RECENTLY, in a forum at the university where I work, Parañaque Rep. Roilo Golez revealed something about journalists reporting on the reproductive health (RH) bill debate.
“[Some reporters] haven’t read the bill,” he said.
He recalled his disappointment in finding out that only some of the reporters interviewing him have actually read the entire HB 96, touted as the foremost RH bill today.
After Golez’s lecture, the lone journalist who attended the event interviewed the congressman privately in a nearby room. The young reporter was supposedly writing an in-depth story of the issue. And being part of the event’s facilitators, this writer overheard the lawmaker ask the other gentleman: “Have you read the bill?”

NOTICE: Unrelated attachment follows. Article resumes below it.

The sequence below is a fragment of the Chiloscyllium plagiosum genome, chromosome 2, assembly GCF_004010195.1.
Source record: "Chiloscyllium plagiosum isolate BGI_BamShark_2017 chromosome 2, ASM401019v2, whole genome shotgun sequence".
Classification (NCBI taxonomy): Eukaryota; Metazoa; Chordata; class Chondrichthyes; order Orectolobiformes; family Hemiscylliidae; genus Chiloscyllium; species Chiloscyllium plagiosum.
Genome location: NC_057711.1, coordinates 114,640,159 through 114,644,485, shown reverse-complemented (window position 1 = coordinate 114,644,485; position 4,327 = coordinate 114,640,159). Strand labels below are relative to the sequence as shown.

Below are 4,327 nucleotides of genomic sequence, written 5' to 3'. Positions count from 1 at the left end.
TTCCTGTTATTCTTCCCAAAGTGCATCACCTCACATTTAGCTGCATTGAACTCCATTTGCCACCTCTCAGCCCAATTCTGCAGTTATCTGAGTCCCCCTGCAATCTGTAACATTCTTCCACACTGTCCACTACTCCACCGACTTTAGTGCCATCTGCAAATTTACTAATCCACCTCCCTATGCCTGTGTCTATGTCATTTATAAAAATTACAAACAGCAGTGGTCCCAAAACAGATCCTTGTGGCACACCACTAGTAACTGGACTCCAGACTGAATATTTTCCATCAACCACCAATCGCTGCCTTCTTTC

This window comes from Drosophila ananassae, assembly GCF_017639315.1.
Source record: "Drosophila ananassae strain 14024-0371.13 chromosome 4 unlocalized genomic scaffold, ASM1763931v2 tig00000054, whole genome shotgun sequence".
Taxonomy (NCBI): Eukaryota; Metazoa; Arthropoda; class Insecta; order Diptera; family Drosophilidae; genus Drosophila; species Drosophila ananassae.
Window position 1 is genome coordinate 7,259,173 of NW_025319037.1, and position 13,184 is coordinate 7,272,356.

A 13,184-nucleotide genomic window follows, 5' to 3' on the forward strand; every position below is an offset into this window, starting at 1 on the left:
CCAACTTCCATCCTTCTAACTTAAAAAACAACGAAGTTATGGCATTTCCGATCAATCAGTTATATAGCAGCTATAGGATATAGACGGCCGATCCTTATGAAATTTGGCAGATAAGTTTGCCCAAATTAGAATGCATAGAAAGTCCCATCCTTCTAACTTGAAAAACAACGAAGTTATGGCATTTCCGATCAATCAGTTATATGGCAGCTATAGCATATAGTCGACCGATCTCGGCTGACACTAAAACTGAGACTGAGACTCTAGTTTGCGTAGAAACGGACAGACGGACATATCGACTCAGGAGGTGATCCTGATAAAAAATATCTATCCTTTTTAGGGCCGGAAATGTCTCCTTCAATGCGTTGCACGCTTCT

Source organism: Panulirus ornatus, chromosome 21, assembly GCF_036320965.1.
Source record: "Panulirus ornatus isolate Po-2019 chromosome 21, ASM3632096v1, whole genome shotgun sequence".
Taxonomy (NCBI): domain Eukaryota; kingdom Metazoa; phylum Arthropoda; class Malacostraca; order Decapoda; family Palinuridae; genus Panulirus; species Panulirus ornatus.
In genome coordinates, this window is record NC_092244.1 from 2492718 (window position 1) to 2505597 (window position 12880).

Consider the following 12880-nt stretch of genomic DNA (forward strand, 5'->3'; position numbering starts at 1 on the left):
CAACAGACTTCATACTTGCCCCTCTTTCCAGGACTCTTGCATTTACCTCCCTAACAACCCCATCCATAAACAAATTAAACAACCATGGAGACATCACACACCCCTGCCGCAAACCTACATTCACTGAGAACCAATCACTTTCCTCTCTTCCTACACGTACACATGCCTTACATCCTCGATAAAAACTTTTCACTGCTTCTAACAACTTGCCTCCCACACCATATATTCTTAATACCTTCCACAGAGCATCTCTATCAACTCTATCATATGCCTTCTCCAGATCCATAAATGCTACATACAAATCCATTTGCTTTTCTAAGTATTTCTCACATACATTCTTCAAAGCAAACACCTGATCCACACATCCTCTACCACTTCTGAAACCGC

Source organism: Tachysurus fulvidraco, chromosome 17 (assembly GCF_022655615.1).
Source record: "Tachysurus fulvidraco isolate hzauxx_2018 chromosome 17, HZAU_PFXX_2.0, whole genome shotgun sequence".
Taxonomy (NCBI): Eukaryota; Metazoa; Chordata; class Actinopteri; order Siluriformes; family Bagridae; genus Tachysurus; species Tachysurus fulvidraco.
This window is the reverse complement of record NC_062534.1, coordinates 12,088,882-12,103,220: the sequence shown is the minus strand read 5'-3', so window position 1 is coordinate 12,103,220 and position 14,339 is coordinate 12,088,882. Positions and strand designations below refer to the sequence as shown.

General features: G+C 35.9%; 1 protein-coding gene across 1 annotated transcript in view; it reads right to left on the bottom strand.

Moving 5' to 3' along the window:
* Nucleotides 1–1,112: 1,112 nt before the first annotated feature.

“I’m still reading it, sir” was the reply.
“So you haven’t read it.”
But the statesman was gracious enough to let go of the awkward situation and gestured to start the interview.
Now that kept me thinking. If the reporters on whom we rely for truthful information haven’t read the most basic material of the issue they are writing about, what credibility can they hope to have?
But then, readers often don’t get to know about such journalistic mediocrity.
The more apt question, therefore, is: what hope can we have in having responsible journalists?
Perhaps it begins with us, protesting.